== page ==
0 Spring Preparation for Cricket

Spring Preparations for Cricket

By David Markam

Roll your square before the ground dries out. That is the advice to cricket groundsman at this time of the year from Headingley groundsman Keith Boyce, who is groundsman at New Rover Cricket Club in north Leeds.

The ground is the home of the Yorkshire Academy as well as an Aire-Wharfe League club and will stage 93 competitive matches in the new season.
He said: "At this time of the year my advice to groundsmen is that they should be thinking about rolling. Cricket squares have to be rolled. "We need to do this early season. The success of rolling is to get the square rolled before it dries out.

That is the only time you have got, while the moisture is in the ground so that it responds to the rolling. Once the ground dries out it is too late for rolling."When the rolling is done you put some compaction into the soil again. As it dries it dries as a solid mass of soil and you expect to get a reasonable bounce out of the ground.

"Rolling is neglected on many cricket squares, but it is a vital part of pitch preparation. Without rolling pitch preparation is difficult. When you roll the square after the ground dries out you break up the soil and produce slow wickets. "Groundsmen should also be treating their square with summer fertiliser - a small amount of nitrogen - between 11 and 15 per cent - to give the grass a little bit of vigour back.

"Also, don't forget early season practice matches - these are vital areas. Try to make them as good as a match practice pitch."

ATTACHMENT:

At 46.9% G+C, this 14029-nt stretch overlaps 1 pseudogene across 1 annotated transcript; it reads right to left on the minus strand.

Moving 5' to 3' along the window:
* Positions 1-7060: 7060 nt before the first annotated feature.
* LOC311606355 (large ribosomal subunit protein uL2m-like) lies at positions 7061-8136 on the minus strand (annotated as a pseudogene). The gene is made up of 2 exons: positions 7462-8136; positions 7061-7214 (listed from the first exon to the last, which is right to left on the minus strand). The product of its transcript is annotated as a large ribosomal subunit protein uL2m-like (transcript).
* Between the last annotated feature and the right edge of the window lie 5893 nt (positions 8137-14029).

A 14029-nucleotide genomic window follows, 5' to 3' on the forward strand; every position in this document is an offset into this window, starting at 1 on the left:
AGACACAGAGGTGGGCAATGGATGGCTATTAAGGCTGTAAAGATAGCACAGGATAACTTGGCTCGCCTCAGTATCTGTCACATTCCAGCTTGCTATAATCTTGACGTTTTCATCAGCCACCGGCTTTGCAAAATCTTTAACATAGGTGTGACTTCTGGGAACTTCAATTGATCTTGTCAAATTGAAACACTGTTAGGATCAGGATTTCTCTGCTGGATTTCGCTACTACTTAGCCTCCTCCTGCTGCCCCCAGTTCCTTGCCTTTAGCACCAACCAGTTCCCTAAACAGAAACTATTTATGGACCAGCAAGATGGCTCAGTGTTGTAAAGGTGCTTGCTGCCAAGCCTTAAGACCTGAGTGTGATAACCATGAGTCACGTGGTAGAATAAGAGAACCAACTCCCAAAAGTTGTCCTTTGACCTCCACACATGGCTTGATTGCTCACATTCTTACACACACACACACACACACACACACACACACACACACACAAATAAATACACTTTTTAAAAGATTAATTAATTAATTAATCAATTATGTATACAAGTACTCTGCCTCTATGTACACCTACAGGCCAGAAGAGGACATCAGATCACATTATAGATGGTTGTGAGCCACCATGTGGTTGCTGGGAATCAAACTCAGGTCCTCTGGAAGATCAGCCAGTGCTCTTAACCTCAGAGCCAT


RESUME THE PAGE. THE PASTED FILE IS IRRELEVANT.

The start of the cricket season marks the culmination of some six months work which began last September after the 2004 campaign came to an end.

Keith Boyce said: "The autumn work was successful. There was no reason why it should not have been. The weather stayed mild from October through into November and the land temperatures stayed reasonably good. "There was no reason why the spiking could not be done and the aeration work went well.

However, there has not been as much frost as I would have liked. You like the frost to get into the spike holes and break up the soil. It jolts the top two top three inches which opens up the compacted soil and allows the roots to grow and become stronger, but we didn't get the frosts that we wanted and you can't do anything about that. "This year, through January, February and in March we have had our fair share of cold weather and grass growth has been slow. Because of all this, I feel I don't need to do as much pre-season rolling as usual. If you don't get the frosts to jolt the soil and break it up there is no point in rolling.

"What we did was to take precautions against moss and turf diseases - we have to keep on top of that. Cricket squares are a haven for turf diseases, but generally speaking I was happy with the autumn work. "Fusarium is the biggest problem. It is a disease caused by dampness and high humidity among the grass. I think fusarium is around all the time, but it is only when the grass is at its weakest that the diseases manifests itself. It is a bit like human beings, we catch diseases when we are at our lowest. You have got to see the early signs. When the red rusty spots show, that is the time to apply the spot treatment.

"Moss is going to grow anyway. I apply treatment to prevent moss before it appears. I tend to treat the whole square before the moss appears, but if the moss does appear you can use the moss killer and then rake it out."

After a lifetime as a cricket groundsman, Keith Boyce's enthusiasm remains undimmed. He said: "This is an exciting time of year and cricket is nearly here. Now, we have got the grass growing, it is the end of March and there is a cricket pitch under the mobile covers that you could play a pre-season county match on. Yorkshire will practice on it this week and I am sure it will do a good job."

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